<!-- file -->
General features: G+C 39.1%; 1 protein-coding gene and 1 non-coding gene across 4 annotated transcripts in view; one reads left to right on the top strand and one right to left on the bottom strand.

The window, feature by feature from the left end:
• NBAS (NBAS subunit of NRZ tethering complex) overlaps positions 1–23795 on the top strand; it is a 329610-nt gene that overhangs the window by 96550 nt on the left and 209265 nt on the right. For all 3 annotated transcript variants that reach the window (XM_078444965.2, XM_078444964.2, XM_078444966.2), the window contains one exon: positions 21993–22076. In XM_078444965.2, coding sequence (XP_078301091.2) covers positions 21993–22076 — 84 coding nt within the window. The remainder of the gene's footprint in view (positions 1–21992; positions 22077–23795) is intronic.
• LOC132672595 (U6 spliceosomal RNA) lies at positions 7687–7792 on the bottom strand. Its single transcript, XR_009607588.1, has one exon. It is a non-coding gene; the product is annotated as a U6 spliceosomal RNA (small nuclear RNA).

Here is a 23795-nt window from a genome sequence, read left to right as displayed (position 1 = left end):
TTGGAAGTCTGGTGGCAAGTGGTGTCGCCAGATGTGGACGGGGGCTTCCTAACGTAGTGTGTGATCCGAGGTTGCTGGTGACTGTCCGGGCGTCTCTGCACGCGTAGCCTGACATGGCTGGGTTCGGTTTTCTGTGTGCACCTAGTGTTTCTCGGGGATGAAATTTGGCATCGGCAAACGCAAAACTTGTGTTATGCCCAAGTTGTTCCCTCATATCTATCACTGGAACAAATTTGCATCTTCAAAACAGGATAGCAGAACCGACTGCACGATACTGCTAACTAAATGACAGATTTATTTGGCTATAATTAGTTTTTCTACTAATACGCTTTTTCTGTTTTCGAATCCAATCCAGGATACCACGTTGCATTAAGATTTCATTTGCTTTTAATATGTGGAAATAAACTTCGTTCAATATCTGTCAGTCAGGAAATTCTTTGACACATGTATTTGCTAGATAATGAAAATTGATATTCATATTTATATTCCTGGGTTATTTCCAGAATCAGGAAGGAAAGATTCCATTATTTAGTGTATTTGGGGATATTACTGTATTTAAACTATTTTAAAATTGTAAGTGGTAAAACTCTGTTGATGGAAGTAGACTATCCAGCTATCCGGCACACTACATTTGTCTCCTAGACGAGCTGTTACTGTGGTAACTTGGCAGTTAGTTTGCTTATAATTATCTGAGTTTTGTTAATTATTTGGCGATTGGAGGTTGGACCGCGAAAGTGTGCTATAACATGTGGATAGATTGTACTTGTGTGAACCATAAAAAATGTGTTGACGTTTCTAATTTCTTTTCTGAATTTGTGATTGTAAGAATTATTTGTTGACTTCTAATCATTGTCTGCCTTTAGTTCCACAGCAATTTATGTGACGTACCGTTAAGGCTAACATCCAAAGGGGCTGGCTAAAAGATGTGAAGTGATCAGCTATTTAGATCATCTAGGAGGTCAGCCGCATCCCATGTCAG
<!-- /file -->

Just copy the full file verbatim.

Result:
General features: G+C 39.1%; 1 protein-coding gene and 1 non-coding gene across 4 annotated transcripts in view; one reads left to right on the top strand and one right to left on the bottom strand.

The window, feature by feature from the left end:
• NBAS (NBAS subunit of NRZ tethering complex) overlaps positions 1–23795 on the top strand; it is a 329610-nt gene that overhangs the window by 96550 nt on the left and 209265 nt on the right. For all 3 annotated transcript variants that reach the window (XM_078444965.2, XM_078444964.2, XM_078444966.2), the window contains one exon: positions 21993–22076. In XM_078444965.2, coding sequence (XP_078301091.2) covers positions 21993–22076 — 84 coding nt within the window. The remainder of the gene's footprint in view (positions 1–21992; positions 22077–23795) is intronic.
• LOC132672595 (U6 spliceosomal RNA) lies at positions 7687–7792 on the bottom strand. Its single transcript, XR_009607588.1, has one exon. It is a non-coding gene; the product is annotated as a U6 spliceosomal RNA (small nuclear RNA).

Here is a 23795-nt window from a genome sequence, read left to right as displayed (position 1 = left end):
TTGGAAGTCTGGTGGCAAGTGGTGTCGCCAGATGTGGACGGGGGCTTCCTAACGTAGTGTGTGATCCGAGGTTGCTGGTGACTGTCCGGGCGTCTCTGCACGCGTAGCCTGACATGGCTGGGTTCGGTTTTCTGTGTGCACCTAGTGTTTCTCGGGGATGAAATTTGGCATCGGCAAACGCAAAACTTGTGTTATGCCCAAGTTGTTCCCTCATATCTATCACTGGAACAAATTTGCATCTTCAAAACAGGATAGCAGAACCGACTGCACGATACTGCTAACTAAATGACAGATTTATTTGGCTATAATTAGTTTTTCTACTAATACGCTTTTTCTGTTTTCGAATCCAATCCAGGATACCACGTTGCATTAAGATTTCATTTGCTTTTAATATGTGGAAATAAACTTCGTTCAATATCTGTCAGTCAGGAAATTCTTTGACACATGTATTTGCTAGATAATGAAAATTGATATTCATATTTATATTCCTGGGTTATTTCCAGAATCAGGAAGGAAAGATTCCATTATTTAGTGTATTTGGGGATATTACTGTATTTAAACTATTTTAAAATTGTAAGTGGTAAAACTCTGTTGATGGAAGTAGACTATCCAGCTATCCGGCACACTACATTTGTCTCCTAGACGAGCTGTTACTGTGGTAACTTGGCAGTTAGTTTGCTTATAATTATCTGAGTTTTGTTAATTATTTGGCGATTGGAGGTTGGACCGCGAAAGTGTGCTATAACATGTGGATAGATTGTACTTGTGTGAACCATAAAAAATGTGTTGACGTTTCTAATTTCTTTTCTGAATTTGTGATTGTAAGAATTATTTGTTGACTTCTAATCATTGTCTGCCTTTAGTTCCACAGCAATTTATGTGACGTACCGTTAAGGCTAACATCCAAAGGGGCTGGCTAAAAGATGTGAAGTGATCAGCTATTTAGATCATCTAGGAGGTCAGCCGCATCCCATGTCAG